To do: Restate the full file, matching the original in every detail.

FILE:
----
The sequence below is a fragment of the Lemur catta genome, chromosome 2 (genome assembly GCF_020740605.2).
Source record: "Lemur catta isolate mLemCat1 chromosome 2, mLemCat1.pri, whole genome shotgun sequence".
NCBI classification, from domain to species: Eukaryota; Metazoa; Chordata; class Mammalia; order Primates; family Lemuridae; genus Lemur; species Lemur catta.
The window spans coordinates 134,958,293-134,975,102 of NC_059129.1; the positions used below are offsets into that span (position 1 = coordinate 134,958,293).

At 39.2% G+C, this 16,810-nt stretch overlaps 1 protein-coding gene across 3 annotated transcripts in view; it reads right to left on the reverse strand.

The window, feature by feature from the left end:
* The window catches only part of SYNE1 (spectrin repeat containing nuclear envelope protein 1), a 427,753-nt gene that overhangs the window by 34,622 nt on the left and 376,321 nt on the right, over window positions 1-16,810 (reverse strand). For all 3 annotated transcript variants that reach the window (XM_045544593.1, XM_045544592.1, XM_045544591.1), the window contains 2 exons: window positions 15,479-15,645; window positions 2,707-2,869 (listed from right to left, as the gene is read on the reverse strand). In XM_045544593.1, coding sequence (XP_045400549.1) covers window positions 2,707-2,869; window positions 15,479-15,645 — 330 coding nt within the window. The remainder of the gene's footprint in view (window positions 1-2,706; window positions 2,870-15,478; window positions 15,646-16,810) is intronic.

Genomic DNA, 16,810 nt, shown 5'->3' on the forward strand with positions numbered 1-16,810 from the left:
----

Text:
The sequence below is a fragment of the Lemur catta genome, chromosome 2 (genome assembly GCF_020740605.2).
Source record: "Lemur catta isolate mLemCat1 chromosome 2, mLemCat1.pri, whole genome shotgun sequence".
NCBI classification, from domain to species: Eukaryota; Metazoa; Chordata; class Mammalia; order Primates; family Lemuridae; genus Lemur; species Lemur catta.
The window spans coordinates 134,958,293-134,975,102 of NC_059129.1; the positions used below are offsets into that span (position 1 = coordinate 134,958,293).

At 39.2% G+C, this 16,810-nt stretch overlaps 1 protein-coding gene across 3 annotated transcripts in view; it reads right to left on the reverse strand.

The window, feature by feature from the left end:
* The window catches only part of SYNE1 (spectrin repeat containing nuclear envelope protein 1), a 427,753-nt gene that overhangs the window by 34,622 nt on the left and 376,321 nt on the right, over window positions 1-16,810 (reverse strand). For all 3 annotated transcript variants that reach the window (XM_045544593.1, XM_045544592.1, XM_045544591.1), the window contains 2 exons: window positions 15,479-15,645; window positions 2,707-2,869 (listed from right to left, as the gene is read on the reverse strand). In XM_045544593.1, coding sequence (XP_045400549.1) covers window positions 2,707-2,869; window positions 15,479-15,645 — 330 coding nt within the window. The remainder of the gene's footprint in view (window positions 1-2,706; window positions 2,870-15,478; window positions 15,646-16,810) is intronic.

Genomic DNA, 16,810 nt, shown 5'->3' on the forward strand with positions numbered 1-16,810 from the left: